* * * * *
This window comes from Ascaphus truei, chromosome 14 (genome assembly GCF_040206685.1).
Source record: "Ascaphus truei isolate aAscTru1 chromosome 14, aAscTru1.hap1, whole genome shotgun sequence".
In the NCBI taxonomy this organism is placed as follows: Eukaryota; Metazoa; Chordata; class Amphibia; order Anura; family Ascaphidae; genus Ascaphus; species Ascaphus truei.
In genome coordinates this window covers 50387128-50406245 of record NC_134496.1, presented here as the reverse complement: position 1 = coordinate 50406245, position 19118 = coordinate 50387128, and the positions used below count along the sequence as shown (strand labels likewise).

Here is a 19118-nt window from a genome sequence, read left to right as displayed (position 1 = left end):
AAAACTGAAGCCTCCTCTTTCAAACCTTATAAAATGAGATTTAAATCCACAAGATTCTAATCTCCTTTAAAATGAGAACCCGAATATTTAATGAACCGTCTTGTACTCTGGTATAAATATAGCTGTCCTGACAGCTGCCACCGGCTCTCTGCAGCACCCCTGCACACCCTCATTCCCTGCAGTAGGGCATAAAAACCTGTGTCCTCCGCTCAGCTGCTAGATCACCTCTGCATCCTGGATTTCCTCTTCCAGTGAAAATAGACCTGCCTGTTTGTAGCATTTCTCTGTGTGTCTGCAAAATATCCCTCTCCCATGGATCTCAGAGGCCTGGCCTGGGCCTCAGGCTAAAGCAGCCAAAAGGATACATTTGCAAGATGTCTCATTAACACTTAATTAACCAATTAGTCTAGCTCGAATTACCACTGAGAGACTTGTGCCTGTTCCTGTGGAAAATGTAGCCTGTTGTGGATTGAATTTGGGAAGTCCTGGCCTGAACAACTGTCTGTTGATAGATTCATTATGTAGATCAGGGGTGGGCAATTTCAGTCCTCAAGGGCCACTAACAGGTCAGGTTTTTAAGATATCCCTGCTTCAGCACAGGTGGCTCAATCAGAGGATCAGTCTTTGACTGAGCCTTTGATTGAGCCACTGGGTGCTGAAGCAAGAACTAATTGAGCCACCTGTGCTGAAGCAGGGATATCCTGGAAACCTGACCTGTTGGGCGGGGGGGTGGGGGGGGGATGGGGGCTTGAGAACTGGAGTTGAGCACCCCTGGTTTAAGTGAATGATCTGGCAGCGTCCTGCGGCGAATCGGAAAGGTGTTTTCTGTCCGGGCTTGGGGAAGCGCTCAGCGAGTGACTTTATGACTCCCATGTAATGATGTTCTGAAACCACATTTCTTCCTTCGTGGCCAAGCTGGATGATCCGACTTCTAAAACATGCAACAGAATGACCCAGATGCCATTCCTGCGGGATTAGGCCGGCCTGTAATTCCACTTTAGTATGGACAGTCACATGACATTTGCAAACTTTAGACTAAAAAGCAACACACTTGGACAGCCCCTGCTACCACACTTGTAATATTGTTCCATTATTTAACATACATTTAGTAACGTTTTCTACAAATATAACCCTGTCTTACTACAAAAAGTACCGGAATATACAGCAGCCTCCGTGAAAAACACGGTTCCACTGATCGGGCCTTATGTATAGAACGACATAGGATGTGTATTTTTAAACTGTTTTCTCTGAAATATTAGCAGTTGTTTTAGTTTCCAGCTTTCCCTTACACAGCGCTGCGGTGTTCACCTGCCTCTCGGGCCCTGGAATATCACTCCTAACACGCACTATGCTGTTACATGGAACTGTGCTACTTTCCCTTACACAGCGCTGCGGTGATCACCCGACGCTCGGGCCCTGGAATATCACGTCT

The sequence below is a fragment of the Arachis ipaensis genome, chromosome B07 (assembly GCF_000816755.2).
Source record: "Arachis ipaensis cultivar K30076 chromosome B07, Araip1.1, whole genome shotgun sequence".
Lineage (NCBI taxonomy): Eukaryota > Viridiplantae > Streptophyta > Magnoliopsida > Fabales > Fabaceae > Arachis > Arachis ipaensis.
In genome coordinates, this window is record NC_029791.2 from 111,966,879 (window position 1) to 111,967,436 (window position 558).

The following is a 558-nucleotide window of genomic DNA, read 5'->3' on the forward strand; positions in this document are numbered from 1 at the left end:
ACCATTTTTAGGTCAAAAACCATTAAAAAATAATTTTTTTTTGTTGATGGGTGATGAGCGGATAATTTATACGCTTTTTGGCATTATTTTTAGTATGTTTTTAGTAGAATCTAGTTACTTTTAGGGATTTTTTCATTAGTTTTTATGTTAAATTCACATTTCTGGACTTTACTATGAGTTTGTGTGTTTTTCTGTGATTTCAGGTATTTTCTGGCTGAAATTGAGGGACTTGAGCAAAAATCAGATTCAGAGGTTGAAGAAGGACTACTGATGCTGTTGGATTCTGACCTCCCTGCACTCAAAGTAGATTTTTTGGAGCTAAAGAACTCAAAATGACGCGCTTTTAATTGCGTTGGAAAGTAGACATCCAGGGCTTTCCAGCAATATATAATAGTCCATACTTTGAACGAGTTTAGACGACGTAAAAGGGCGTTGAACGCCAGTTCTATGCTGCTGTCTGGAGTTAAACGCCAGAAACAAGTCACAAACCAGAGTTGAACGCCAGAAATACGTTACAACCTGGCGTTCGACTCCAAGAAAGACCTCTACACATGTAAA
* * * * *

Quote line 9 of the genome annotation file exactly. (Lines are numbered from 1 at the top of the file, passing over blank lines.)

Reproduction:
Lineage (NCBI taxonomy): Eukaryota > Viridiplantae > Streptophyta > Magnoliopsida > Fabales > Fabaceae > Arachis > Arachis ipaensis.